Category Archives: Oxford Stuff

Parkrunnin’ USA

I’m a latecomer to Parkrun. Like ordering a salad at a restaurant, I was aware that it was a thing that you could do, but never did. I started running 10ks, half marathons and full-blown marathons back in 2010, but never “Parkran”.

One of my favourite things about running races is the feeling of camaraderie with other runners. I ran through a constant torrential downpour in the Oxford Half Marathon in 2013 with an army of equally foolish people. I ran the Edinburgh Marathon in May 2012 on one of the hottest days of the year, with residents utilising garden hoses and Super Soakers to hose down runners as they passed by. There’s a certain spirit that is borne from these events. You cross the line and pat the runner beside you on the back, complain in unison about those brutal hills, or ask if they also saw someone dressed as King Kong sprint past you or if it was a figment of your imagination. But then you go your separate ways, and never see that person again. And that feels a little bit sad.

I “committed” to going to Parkrun in Oxford toward the end of 2017. By that point I’d been a couple of times after getting a ride from my old housemate Holly, but many weekends I would just sleep instead. For some reason, it wasn’t until she moved out and I had to cycle the 3 miles each way in rain or shine that I became a regular.

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A volunteer view of Oxford Parkrun start last summer

At this point, Oxford’s Parkrun is well established, so between 300-450 people show up each week. You start to feel that sense of camaraderie as you find yourself running alongside the same people most weeks. You feel a sense of community as you volunteer from time to time to help the event take place. A small part of me always wondered what it was like at the beginning as they slowly built up Oxford’s event, with fewer people in attendance, and everyone running and volunteering knowing each other. But that’s just my inner hipster talking.

At 8:55am on a Saturday morning a few weeks ago, I found myself in bed in Ann Arbor, Michigan on a work trip. I’d been there a few months earlier too, and had rather-optimistically searched for a local Parkrun, with no luck. To put this into some kind of context, Ann Arbor is the 230th most populous city in the US, and to date there are only 27 US parkrun events. So the odds were not in my favour.

But rather than get out of bed and eat Mac ‘n Cheese for breakfast that Saturday morning (which is something I definitely didn’t do, wink wink), I did another cursory search. Of course, I found that Ann Arbor’s FIRST EVER Parkrun was about to start in 5 minutes. Perhaps my superpower is being able to sense Parkruns nearby. After being mad about missing it for a minute, I set about figuring ou how to cycle the 3-4 miles to get there next Saturday.

For some reason I decided to write on their Facebook Page just to say hey! I’m here! I’m hoping to come! I think the real reason I did it was because I half-expected them to call it off with snow and freezing temperatures forecast, and if they knew some foolish tourist was planning to come, they could at least spare me a grizzly death by letting me know it was cancelled.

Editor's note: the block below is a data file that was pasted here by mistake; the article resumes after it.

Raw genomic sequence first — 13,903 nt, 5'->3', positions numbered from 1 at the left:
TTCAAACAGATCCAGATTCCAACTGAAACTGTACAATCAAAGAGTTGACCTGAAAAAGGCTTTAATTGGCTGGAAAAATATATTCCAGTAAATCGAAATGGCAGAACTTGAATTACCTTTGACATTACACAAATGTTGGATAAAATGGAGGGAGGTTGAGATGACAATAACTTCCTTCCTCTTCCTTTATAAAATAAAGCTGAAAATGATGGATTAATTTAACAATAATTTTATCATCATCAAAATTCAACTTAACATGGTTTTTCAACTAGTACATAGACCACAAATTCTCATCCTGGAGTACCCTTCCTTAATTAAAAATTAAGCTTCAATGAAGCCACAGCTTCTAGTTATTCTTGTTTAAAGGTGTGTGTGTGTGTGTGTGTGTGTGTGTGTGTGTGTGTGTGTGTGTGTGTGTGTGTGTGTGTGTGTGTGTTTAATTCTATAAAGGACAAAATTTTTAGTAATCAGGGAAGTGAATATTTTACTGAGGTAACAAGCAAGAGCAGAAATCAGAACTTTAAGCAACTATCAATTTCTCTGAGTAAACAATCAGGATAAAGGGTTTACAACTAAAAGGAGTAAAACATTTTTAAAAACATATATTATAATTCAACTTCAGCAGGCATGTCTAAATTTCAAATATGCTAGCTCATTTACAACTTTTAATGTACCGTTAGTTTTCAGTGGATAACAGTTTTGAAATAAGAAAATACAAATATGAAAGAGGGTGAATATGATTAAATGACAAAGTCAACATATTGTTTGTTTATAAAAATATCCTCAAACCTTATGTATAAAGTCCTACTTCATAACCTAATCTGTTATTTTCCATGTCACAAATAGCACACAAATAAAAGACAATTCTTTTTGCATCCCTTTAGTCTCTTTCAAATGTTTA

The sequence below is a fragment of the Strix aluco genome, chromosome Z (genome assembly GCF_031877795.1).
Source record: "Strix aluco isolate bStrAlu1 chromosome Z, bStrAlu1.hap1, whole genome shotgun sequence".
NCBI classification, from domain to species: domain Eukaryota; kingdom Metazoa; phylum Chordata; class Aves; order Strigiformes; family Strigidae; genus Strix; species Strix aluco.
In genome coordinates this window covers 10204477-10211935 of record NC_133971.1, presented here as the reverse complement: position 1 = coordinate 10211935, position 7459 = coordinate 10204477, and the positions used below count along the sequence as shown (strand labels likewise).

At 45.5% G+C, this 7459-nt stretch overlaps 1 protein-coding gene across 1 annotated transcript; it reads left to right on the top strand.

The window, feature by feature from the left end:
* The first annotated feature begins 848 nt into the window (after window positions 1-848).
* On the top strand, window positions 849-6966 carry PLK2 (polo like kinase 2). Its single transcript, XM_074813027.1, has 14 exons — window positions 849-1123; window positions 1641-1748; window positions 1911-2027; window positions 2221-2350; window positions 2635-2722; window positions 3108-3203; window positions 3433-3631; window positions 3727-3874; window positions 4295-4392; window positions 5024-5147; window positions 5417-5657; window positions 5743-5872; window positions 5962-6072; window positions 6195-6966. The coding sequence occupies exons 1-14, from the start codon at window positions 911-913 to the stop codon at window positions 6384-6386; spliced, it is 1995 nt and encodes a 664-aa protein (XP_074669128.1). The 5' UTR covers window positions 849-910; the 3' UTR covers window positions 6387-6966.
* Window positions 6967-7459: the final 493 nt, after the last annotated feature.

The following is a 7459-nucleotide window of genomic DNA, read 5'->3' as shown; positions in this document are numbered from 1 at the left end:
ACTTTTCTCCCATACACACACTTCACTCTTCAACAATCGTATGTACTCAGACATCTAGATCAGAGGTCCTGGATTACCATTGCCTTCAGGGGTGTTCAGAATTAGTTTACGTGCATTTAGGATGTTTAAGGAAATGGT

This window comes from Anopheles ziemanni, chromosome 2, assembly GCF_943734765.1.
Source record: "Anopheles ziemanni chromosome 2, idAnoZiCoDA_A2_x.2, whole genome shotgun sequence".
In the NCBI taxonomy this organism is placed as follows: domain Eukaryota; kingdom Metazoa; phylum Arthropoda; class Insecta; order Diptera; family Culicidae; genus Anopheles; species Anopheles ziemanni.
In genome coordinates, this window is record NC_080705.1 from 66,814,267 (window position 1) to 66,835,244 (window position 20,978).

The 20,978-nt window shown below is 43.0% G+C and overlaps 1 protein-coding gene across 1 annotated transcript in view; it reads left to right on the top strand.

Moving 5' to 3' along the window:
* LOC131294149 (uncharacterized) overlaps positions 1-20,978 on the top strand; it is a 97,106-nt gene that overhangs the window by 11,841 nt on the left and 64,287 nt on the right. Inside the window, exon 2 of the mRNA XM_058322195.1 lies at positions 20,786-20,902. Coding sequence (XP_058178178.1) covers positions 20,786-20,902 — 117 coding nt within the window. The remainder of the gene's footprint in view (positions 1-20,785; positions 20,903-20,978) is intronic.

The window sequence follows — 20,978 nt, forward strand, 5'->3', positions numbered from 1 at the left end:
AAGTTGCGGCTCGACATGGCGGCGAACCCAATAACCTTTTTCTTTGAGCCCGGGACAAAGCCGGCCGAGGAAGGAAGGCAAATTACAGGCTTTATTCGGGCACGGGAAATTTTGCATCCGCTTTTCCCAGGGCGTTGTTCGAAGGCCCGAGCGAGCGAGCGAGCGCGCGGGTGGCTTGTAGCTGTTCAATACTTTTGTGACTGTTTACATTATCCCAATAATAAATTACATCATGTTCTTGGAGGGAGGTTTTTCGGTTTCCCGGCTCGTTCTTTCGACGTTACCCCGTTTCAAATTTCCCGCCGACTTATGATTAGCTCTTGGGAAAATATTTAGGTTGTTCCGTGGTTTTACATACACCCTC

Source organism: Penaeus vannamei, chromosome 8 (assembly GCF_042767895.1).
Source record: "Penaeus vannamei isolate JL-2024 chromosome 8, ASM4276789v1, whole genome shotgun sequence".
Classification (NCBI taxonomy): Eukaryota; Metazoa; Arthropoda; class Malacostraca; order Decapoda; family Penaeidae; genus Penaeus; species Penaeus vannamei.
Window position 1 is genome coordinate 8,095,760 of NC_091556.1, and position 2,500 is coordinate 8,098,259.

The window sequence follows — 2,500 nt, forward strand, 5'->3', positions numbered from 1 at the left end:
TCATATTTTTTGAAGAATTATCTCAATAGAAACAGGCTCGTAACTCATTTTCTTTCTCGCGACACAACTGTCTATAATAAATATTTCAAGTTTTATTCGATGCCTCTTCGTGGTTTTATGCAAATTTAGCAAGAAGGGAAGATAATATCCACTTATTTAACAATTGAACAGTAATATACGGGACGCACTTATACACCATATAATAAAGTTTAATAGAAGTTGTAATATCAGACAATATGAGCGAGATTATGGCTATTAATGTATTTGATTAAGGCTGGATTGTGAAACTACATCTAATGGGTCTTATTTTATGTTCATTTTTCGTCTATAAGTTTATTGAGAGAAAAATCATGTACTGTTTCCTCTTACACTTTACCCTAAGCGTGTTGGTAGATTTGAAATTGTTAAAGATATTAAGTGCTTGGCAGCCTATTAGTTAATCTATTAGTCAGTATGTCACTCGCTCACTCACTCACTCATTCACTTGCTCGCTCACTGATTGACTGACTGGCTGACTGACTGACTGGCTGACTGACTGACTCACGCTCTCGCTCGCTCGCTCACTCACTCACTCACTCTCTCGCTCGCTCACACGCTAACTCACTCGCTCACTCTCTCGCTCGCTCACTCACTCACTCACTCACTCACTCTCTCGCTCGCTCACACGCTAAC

Instead, I ended up getting to experience what’s probably the most quintessential Parkrun experience: A new Parkrun finding its feet, and an incredibly welcoming set of race directors, runners and volunteers spread out across three different events that I got to attend.

After writing on their Facebook page, the founder of this new Parkrun, Stephanie Evans, reached out and offered to give me a ride. Steph might say she was just paying it forward after another Parkrunner did the same for her when she arrived in the US, but it just goes to show how far people go to help each other out as part of this community. It certainly sounded a million times more appealing than cycling in sub-zero conditions. So on the Saturday Steph and her husband Richard picked me up for Ann Arbor’s second ever Parkrun.

Steph and Rich hail from Leeds, and as with so many Parkruns overseas, this was another case of Brits moving abroad and wanting to bring that Parkrun experience with them. If there’s one thing I learned about them above all, it’s that they miss having access to good Indian food. And for that, I truly felt their pain, despite only being away from the UK for three weeks on this trip. It was literally the first thing I did when I got back.

We arrived at the park on that first Saturday, set up the course and started talking to those getting ready to take part in spite of the freezing temperatures. Watching Americans try to take in a run briefing done in a Leeds accent was a joy to behold. I’m secretly hoping by the time I get to return that everyone who attends is also speaking in a Leeds accent as a result of spending Saturday mornings with Steph and Rich.

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The course itself is pretty special. Three laps of a wooded trail around a lake, and a pretty stunning lake crossing. That first time I attended there were 26 runners, and the following week 48, the majority of which headed down the road for coffee afterwards along with the volunteers. Although this was only the second and third official events, I discovered that new Parkruns hold a number of test events before launching. This meant there was already a real sense of togetherness among volunteers and runners which is what helps make Parkrun to be such a success.

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There was also a Thanksgiving day Parkun in ‘nearby’ Livonia, a 30 minute drive away that Stephanie and Richard also let me tag along for. Livonia was the first ever US Parkrun established way back in 2012, so for Parkrun nerds it’s almost as cool as going to Bushy Park in London, home of the first ever Parkrun. Temperatures were absolutely freezing for the Thanksgiving run, and being the plucky / stupid Brit, I only had shorts to run in, with only one other runner wearing shorts…….who was of course also a Brit. The event was full of another bunch of super-friendly volunteers and runners, and the course was flat and quick so I was just 15 seconds off my P.B., despite having spent three weeks eating and drinking EVERYTHING in Ann Arbor.

Livonia ColdSuddenly my trip was over. It’s now a week since I got back to the UK and I still have this fuzzy warm feeling. It’s either from that Parkrun experience or a Mac n’ Cheese breakfast doing strange things to my internal chemistry.